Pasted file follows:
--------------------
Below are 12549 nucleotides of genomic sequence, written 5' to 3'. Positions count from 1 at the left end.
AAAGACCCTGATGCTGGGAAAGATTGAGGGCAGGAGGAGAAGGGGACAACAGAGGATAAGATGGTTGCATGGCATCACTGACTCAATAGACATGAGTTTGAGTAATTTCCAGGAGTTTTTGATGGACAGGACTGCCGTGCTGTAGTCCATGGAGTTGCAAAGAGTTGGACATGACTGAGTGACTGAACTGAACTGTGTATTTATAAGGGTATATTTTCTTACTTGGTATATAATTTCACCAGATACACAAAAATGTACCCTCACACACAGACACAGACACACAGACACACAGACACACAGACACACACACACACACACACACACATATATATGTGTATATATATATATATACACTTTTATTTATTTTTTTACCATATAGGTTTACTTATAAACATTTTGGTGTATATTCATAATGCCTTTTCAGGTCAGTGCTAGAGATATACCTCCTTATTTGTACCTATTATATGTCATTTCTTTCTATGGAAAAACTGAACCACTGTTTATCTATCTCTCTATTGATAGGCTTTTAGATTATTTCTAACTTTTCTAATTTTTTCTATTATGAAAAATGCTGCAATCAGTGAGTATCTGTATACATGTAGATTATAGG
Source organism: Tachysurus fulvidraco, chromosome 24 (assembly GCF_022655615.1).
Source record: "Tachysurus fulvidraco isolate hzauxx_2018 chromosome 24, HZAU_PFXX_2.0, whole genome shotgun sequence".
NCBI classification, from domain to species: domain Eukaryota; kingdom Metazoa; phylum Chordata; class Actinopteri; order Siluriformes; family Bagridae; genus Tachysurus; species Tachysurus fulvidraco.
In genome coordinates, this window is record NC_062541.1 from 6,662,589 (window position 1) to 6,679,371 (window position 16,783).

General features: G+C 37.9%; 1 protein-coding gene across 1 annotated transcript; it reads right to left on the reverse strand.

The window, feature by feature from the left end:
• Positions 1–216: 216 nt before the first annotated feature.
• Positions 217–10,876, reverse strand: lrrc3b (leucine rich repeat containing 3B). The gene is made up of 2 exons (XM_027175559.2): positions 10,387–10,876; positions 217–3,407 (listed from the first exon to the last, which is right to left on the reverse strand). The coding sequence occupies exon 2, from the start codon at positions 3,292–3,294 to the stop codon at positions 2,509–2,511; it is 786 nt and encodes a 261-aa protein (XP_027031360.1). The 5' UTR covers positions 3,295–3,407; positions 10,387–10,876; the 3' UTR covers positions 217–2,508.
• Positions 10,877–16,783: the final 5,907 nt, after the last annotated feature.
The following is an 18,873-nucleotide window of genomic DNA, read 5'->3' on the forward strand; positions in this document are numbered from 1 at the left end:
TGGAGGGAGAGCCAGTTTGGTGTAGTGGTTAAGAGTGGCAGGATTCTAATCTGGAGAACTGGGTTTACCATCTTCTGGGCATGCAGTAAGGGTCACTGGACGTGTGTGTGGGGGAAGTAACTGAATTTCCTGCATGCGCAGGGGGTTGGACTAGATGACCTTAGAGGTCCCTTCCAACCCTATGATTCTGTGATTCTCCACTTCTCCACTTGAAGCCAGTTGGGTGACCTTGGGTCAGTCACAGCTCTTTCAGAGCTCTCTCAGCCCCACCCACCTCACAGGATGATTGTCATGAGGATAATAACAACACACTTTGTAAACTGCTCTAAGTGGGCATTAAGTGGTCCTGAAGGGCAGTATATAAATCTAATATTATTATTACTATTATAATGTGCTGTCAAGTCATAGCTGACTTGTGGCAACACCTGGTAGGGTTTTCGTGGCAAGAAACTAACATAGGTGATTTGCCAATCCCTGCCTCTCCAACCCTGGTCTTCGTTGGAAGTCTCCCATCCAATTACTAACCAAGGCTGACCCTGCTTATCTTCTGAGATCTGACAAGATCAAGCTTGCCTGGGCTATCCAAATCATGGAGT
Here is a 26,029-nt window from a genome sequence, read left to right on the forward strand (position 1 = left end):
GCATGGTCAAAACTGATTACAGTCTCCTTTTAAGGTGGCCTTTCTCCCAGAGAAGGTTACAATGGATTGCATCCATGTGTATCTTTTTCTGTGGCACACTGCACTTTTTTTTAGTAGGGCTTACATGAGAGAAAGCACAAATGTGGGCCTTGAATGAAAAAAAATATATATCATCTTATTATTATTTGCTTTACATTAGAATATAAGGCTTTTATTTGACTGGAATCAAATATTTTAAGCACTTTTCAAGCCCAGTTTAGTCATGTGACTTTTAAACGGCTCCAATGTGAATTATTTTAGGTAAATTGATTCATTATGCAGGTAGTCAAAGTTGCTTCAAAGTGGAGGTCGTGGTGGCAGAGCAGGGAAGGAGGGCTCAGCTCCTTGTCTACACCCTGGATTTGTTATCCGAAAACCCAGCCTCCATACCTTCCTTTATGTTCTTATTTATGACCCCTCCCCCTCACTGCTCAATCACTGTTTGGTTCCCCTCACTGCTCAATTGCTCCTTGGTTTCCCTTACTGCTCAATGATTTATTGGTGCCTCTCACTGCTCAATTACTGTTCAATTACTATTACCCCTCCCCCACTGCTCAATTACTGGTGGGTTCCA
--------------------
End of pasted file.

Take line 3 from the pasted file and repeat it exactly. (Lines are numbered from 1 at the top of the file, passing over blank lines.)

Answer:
Source organism: Tachysurus fulvidraco, chromosome 24 (assembly GCF_022655615.1).